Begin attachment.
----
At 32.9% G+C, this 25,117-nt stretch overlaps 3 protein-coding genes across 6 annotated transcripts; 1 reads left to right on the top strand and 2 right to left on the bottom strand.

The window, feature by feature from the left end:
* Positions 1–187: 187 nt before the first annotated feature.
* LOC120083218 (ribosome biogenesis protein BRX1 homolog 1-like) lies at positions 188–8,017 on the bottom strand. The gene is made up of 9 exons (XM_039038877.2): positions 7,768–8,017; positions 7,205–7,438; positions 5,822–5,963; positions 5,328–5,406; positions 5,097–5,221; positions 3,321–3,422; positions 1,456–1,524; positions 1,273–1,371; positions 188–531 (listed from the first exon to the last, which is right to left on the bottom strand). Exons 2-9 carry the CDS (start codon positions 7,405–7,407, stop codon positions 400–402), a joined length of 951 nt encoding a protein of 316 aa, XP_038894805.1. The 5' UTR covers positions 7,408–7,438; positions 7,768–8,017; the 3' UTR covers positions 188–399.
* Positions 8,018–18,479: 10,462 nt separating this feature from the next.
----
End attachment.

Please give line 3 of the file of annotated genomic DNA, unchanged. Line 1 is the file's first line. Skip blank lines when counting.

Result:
* Positions 1–187: 187 nt before the first annotated feature.